Academic Conferences: From “Networking” to Forming and Nurturing Social Ties

Aug 17, 2013

I don’t care much for APSA. Indeed, this year I am continuing my recent tradition of skipping it entirely. But it always occasions discussion in the political-science blogsphere. This year the focus of that discussion, at least as it pertains to conferencing as an activity, appears to be on “networking.”

Steve recently echoed the substantive part of Brian’s post in recommending a focus on meeting younger scholars rather than pursuing brief meetings with “big names” in the field. He also suggests a variety of social and professional events as good venues to meet people. Dan Drezner advises PhD students and untenured faculty not to get stressed about networking, and also provides some similar advice:

I would recommend that younger scholars realize the following when it comes to networking at APSA:

1)  The best kind of networking is always — always — to research, write and present really good papers.  Really.

2)  There is a small arbitrage opportunity to be had with the kind of networking that Rathbun is discussing.  You can try to make the Milners and the Keohanes and the Lakes of the world remember you.  That’s a very crowded market, however, and they are bombarded with people trying to Get to Know Them.  Instead, connect with the people who seem to be writing/presenting the work that you find to be the most interesting.  That’s how you’ll improve your own ideas — and then see (1) above.

3)  You don’t have to network at all.  It likely helps your professional development a little bit on the margins, but not nearly as much as you would think.  The opportunity costs are small compared to researching and publishing good work.  Pour your manic energy into the latter far more than the former, and don’t fret that you’re missing all the cool parties if you don’t feel like schmoozing.

Erik Voeten agrees with Dan:

I think this is both right and potentially useful for mental sanity. Small talk at conferences is not going to get your article accepted in that prestigious journal nor will it land you a job at that university you always wanted to be at. It is important to get to know the people in your field but that is a gradual process much of which takes place after people start inviting you because they like your work. Stay focused on meeting people with whom you share intellectual interests and don’t be too worried if some other grad student manages to line up coffees with all the “big people.” If you have to spend time in lobbies at all, consider playing bingo rather then seeking opportunities to have small talk with “VIPs.”

This is all good advice. But I have a slightly different spin: don’t “network” at all. Instead, meet and talk to people with the goal of having conversations that:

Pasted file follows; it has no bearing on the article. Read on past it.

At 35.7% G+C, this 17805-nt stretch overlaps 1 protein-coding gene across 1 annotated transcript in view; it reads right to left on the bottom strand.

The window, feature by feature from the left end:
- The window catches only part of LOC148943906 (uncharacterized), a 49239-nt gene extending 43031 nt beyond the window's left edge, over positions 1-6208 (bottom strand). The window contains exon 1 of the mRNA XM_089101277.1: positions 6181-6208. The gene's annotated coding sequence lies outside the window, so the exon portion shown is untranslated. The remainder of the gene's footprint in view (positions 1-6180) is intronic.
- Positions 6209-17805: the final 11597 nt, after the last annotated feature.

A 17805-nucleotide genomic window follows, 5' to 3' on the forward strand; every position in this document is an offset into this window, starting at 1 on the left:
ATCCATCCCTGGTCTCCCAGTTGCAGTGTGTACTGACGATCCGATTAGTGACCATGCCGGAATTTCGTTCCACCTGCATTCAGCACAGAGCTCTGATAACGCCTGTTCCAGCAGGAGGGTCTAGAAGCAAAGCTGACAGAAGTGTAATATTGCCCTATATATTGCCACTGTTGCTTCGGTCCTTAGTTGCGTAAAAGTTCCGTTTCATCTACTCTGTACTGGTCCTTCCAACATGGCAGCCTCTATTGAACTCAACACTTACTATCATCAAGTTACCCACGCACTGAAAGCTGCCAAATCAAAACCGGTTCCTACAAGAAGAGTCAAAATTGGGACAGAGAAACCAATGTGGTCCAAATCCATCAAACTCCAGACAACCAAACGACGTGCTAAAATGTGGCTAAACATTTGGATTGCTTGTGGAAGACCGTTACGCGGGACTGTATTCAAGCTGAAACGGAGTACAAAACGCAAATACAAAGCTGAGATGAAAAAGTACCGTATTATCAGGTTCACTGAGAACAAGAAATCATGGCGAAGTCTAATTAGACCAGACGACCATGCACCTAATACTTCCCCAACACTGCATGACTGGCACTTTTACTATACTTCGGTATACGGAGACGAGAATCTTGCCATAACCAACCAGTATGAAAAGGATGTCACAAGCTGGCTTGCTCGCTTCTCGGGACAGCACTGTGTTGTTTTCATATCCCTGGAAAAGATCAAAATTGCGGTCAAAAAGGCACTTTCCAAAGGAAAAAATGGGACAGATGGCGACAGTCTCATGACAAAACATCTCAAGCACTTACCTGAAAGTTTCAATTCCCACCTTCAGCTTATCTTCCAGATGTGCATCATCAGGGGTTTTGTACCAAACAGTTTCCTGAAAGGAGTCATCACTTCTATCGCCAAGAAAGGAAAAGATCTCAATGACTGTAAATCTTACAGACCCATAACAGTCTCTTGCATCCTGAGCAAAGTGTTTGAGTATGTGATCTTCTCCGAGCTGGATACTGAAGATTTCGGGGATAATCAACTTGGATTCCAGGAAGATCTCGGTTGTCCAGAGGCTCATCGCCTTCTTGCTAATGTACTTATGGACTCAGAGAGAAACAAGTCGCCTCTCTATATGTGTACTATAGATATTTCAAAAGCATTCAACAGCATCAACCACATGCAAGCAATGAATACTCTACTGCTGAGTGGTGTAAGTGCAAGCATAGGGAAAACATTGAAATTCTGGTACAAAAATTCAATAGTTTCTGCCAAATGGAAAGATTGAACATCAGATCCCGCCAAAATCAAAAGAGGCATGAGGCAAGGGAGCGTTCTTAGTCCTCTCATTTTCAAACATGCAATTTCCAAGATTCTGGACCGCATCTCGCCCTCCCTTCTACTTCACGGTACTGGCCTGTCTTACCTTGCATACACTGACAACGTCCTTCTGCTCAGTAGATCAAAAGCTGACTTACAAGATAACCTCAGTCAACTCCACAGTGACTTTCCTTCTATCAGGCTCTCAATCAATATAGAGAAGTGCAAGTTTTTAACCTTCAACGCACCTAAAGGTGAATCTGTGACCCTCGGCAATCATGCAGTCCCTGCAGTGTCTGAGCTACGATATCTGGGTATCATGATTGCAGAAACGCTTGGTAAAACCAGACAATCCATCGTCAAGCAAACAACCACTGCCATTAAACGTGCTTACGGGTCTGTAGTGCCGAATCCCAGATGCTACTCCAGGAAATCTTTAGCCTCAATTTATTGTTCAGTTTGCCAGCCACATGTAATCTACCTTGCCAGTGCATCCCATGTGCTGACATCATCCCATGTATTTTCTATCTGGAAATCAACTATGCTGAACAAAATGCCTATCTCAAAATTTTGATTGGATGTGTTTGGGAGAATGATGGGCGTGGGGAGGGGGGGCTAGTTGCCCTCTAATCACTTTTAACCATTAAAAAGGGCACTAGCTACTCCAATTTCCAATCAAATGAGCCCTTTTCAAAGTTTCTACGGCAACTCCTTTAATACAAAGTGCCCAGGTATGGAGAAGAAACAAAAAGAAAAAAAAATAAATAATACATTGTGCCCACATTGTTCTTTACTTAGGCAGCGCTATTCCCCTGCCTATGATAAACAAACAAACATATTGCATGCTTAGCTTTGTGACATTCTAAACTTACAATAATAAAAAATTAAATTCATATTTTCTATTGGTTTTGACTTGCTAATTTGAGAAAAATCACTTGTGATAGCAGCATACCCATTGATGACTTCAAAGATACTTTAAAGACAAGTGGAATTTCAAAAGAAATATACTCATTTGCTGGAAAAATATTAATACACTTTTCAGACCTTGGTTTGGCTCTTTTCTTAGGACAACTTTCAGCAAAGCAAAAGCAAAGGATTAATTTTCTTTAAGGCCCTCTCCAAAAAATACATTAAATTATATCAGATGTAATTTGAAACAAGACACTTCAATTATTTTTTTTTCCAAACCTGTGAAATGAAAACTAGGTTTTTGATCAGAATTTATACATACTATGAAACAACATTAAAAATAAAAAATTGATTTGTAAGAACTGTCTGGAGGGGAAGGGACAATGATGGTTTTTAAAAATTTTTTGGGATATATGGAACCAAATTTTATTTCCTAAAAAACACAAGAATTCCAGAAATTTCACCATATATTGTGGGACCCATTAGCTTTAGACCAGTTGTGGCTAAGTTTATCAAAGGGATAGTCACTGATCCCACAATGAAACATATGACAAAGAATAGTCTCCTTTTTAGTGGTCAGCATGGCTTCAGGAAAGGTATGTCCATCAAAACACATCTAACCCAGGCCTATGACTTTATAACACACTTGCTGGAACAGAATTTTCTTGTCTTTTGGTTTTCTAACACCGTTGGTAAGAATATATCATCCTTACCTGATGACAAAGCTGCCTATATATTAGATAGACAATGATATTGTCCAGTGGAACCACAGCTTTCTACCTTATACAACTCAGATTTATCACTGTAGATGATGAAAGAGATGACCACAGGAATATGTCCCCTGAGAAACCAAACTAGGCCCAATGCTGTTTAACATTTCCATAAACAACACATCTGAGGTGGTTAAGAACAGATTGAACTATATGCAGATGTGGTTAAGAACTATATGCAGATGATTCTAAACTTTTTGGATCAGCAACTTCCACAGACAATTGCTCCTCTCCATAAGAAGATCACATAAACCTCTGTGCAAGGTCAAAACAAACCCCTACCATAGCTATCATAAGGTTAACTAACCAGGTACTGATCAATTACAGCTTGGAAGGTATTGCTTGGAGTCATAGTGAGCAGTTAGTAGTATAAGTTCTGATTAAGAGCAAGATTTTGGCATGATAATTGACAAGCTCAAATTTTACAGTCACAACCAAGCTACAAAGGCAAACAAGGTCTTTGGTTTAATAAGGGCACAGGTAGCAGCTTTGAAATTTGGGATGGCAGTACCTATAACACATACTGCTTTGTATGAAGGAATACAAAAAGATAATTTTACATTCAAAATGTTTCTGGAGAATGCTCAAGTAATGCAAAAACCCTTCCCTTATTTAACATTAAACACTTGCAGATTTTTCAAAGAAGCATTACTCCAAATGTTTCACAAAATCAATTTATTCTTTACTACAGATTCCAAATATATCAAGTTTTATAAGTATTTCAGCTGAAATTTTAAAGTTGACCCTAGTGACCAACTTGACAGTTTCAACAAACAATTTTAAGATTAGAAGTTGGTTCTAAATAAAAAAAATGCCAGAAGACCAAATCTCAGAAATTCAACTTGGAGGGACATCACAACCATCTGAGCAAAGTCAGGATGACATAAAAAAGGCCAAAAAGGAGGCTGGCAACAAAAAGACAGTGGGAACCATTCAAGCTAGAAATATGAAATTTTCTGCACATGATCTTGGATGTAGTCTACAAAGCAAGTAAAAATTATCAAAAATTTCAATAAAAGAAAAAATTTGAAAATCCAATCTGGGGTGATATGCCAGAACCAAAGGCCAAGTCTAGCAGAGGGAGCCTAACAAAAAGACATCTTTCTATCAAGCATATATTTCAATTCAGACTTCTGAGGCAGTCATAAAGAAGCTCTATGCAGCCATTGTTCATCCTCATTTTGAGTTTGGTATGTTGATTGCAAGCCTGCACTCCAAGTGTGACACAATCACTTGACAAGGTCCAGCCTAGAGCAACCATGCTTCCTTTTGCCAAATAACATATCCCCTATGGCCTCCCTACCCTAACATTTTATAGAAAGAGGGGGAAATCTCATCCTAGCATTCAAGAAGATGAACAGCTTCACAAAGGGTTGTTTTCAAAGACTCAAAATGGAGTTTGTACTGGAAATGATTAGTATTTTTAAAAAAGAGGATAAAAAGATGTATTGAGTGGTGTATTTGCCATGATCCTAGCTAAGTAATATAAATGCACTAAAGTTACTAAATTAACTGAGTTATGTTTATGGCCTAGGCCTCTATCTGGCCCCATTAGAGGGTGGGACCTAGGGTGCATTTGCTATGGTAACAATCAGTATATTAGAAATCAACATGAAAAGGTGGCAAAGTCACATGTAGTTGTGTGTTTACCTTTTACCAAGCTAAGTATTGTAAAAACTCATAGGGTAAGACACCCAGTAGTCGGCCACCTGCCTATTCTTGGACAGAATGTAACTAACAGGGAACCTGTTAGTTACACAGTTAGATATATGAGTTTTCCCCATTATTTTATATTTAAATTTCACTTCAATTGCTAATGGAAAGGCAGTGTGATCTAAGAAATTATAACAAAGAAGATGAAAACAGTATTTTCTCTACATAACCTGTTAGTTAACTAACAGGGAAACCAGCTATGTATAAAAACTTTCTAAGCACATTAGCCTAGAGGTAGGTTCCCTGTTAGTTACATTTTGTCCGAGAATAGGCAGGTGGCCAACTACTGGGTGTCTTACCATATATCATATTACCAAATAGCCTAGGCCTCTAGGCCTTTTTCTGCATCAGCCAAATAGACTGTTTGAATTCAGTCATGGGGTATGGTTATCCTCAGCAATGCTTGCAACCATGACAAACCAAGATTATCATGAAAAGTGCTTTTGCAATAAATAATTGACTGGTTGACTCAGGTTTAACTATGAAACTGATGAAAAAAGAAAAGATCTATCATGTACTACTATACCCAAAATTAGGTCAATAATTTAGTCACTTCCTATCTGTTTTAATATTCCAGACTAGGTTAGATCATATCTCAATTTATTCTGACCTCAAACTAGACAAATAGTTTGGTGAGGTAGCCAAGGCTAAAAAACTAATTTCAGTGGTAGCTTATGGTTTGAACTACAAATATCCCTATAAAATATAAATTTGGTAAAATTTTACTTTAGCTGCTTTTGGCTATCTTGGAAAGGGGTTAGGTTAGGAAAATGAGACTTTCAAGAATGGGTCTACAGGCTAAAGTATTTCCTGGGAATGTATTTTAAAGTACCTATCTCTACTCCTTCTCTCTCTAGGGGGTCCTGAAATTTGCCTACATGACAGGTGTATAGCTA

• Deepen your knowledge, thinking, and ideas with respect to the substance and methodology of your work;
  • Expand your boundaries by engaging with people who work on different subjects, use different methodologies, or both;
  • Teach you things about life at other institutions, in other parts of the world, in different modes of being, and in other subfields; and
  • Provide fun and amusement on topics unrelated to your professional pursuits.

I can’t recall ever going to a conference with the goal of “networking,” but in my 14+ years of conference attendance I have developed a range of close friends, collaborators, and pleasant acquaintances through social and professional interaction. Sometimes I have approached “big names” in the field, but usually because I’m interested in what they have to say about something or want to pursue a disagreement.

I can’t stress how much I enjoy talking to new people at conferences and reconnecting with friends and colleagues. Our field is full of fascinating people, most of whom have strong intellectual passions and almost all of whom like to talk about themselves. That’s a great environment, even (or perhaps, especially) for people like me, e.g., who are basically introverts and have a somewhat unwelcoming demeanor.

Thus, my core advice:

  • Be professional and impressive in your presentations; 
  • Instead of adopt an instrumental approach toward conference interactions, treat that interaction as an end in of itself; and
  • Enjoy yourself.


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Daniel H. Nexon is a Professor at Georgetown University, with a joint appointment in the Department of Government and the School of Foreign Service. His academic work focuses on international-relations theory, power politics, empires and hegemony, and international order. He has also written on the relationship between popular culture and world politics.